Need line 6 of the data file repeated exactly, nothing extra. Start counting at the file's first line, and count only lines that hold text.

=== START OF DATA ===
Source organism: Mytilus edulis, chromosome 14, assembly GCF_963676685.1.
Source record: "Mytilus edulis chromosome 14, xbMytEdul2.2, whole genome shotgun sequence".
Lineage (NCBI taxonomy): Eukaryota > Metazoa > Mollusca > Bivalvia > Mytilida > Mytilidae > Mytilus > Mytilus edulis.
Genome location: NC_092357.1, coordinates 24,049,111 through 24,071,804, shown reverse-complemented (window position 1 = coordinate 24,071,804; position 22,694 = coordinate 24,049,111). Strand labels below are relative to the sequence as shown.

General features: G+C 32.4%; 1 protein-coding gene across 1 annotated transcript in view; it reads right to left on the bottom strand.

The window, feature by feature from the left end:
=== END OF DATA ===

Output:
The window, feature by feature from the left end: